[tor-dev] design for a Tor router without anonymity compromises

coderman coderman at gmail.com
Sun May 3 23:23:08 UTC 2015

On 5/3/15, warms0x <warms0x at riseup.net> wrote:
> ...
> I am bored so I figured I would read this big document, here are some
> comments from somebody who took the time to care:

thanks! :)

> 1.3 > Warning conditions:
> Is the "Client privacy leak detected" meaning the software would warn
> in the case of a LAN client attempting to make an unsecured connection
> or leak DNS data or somteihng like that?

correct. the client is filtering locally, and only expecting Tor
Browser traffic to egress. if anything else is sent, not through Tor
relays, it is dropped and warned about.

> Provided the leak never makes
> it off the routing device, then I think that is an acceptable warning

correct. this leak traffic is dropped, then warned about.

> 2.4 > Device software and configuration technical requirements
> "Require VPN on local WiFi and Ethernet network " does this mean VPN
> connection to the router itself, as in establishing an IPSec tunnel
> from LAN_1 --> [Router] before any layer four traffic is allowed? I see
> the FAQ about Wifi, which makes sense, but extending the VPN
> requirement to the physical network I find odd.

this is for three purposes.
 1. WiFi is inherently insecure, per the RC4 defect.
 2. if using open WiFi (no WPA-2 Enterprise EAP-TLS, nor any lesser
privacy setting) you avoid TCP and other injection DoS attacks.
 3. the privacy director is better able to transition between Public
networks / Tor enforcing network if the VPN up is used as successful
signal of pairing to expected router. Otherwise un-authenticated
details like IP, MAC, hostname provide only tentative indication of
Tor enforcing router upstream.

> I suggest also adding mandatory audit logging to the scope of the
> router software. In my opinion any and all state changes, whether
> automatic (Tor circuit change) or manual (administrator changing
> configuration) must be logged.

this is an important detail; thank you for bringing it up. i will add
the expected run logging and troubleshooting logging output collected
on device and available to the owner via privacy director
administrative access.

> 2.5/2.6 > Privacy Directory Requirements
> Is the expectation that every client attached to the router would be
> running this privacy directory software or only the router
> administrator(s)? In the former case, is there any bad exit indication
> that could/would be made to the clients?

only the owner is required to run this software. it is recommended
that other users on the Local network also run it, for the additional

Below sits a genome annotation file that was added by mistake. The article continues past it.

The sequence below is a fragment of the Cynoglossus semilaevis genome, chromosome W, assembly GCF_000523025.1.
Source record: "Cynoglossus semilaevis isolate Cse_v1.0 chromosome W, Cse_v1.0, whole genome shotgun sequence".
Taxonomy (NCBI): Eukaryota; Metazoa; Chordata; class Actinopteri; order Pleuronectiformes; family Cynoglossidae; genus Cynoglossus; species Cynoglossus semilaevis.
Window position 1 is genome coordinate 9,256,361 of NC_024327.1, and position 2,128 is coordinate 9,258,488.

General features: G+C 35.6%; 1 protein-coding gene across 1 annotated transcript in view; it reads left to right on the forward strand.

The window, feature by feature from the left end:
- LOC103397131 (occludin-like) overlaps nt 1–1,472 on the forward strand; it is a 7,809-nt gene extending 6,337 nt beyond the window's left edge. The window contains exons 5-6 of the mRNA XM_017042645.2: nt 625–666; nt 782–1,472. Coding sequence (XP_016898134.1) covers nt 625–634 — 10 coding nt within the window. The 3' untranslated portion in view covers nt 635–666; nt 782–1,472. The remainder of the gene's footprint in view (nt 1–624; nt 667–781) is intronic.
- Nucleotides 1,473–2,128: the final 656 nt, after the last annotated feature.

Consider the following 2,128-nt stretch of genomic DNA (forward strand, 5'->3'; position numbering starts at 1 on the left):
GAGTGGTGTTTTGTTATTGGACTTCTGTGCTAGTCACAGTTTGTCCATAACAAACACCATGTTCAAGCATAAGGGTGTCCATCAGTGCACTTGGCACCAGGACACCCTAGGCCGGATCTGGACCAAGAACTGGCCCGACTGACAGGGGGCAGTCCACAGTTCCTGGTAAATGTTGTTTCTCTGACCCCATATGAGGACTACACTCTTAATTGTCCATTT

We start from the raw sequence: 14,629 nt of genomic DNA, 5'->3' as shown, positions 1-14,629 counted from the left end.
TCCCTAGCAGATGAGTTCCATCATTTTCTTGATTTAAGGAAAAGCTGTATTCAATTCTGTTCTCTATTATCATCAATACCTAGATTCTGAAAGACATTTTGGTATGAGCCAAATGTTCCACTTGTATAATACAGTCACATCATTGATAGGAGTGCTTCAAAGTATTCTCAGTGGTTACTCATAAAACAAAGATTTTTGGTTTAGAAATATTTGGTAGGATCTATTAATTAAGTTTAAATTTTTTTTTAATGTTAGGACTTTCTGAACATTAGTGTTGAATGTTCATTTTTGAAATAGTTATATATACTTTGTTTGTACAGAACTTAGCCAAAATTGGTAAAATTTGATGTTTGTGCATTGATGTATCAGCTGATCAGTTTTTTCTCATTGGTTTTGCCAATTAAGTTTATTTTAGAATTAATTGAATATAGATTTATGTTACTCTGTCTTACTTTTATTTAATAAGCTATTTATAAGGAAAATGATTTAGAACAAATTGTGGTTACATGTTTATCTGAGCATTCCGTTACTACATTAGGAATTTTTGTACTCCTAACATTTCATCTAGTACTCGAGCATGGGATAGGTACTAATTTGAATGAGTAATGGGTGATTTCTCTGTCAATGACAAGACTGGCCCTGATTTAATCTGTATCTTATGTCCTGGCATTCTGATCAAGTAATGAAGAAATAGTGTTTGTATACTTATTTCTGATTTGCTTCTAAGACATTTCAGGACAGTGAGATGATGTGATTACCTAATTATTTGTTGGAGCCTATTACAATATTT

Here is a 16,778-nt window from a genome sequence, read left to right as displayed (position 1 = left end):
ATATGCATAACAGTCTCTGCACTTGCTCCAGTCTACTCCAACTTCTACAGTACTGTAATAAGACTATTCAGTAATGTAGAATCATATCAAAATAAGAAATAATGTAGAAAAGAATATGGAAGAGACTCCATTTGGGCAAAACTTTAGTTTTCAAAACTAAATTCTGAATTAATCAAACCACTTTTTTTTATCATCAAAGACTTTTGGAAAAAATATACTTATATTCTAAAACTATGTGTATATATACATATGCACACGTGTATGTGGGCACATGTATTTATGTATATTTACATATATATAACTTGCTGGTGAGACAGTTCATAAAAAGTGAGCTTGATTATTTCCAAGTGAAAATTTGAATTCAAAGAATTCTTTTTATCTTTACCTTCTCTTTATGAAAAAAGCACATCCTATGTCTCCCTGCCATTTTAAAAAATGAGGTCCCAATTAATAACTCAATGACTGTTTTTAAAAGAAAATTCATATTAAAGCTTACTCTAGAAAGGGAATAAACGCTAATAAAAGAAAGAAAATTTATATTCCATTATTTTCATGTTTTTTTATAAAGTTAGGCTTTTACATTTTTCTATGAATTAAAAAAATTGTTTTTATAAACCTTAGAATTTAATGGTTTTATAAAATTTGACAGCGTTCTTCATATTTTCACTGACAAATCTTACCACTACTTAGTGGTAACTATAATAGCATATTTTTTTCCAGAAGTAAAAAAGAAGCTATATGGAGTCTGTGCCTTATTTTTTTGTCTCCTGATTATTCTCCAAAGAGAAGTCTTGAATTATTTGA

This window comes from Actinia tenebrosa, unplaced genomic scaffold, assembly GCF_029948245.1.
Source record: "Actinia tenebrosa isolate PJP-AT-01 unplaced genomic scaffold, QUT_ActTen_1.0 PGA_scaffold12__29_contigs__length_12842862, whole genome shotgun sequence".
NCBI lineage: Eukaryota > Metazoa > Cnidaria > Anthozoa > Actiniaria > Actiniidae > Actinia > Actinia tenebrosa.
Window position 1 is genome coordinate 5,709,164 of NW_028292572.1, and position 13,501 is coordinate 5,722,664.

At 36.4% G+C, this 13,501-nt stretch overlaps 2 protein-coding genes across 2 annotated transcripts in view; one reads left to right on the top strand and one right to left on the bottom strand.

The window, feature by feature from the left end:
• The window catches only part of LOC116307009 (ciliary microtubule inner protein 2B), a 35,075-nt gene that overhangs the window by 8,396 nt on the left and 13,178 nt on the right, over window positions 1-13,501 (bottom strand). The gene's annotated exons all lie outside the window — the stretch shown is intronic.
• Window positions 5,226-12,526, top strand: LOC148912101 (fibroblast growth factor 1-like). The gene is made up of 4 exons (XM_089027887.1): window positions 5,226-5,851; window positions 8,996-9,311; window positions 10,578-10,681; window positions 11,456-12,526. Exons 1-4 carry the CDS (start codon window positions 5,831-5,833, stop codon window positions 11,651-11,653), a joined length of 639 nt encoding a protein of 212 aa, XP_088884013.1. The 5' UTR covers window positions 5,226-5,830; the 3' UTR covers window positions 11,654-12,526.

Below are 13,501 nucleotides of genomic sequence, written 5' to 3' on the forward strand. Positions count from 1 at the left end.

support it provides keeping Tor Browser current and handling local
egress filtering when on a Tor enforcing network.

bad exit reporting requires the privacy director software, either as
owner or normal user. there is no way to report bad exits through
captive portal web UI on device.

> How is authentication and authorization of this privacy director
> software going to be performed with the router? In 1.2 the router would
> be passwordlessly set up, but after that how would an administrator
> ensure that only they are able to mutate the device set up?

as device owner, the first time setup, which requires directly
connecting to the device, provides key exchange for the remainder of
administrative activities.

if you're not owner of the owner keys, you don't get to perform any
administrative actions on the device.

> Also "Filter local traffic that is not Tor when active", does this mean
> that the privacy director software will require escalated privileges on
> the numerous platforms into order to modify local firewall states?

yes to modify firewall state.

it is possible to run without elevated privileges, however, filtering
traffic and disabling services cannot be performed and some automatic
behaviors become manual (e.g. auto detecting transition on or off of a
Tor enforcing network does not work in some scenarios, and the privacy
director menu must be used to explicitly update view.)

it is possible to constrain the delegation of these privileges, like
sudo for calling hooks around network changes, however this is
currently outside scope given the poor state of client side security
posture overall.

> Interesting effort, good luck

thanks for the feedback! we'll need the luck...

best regards,

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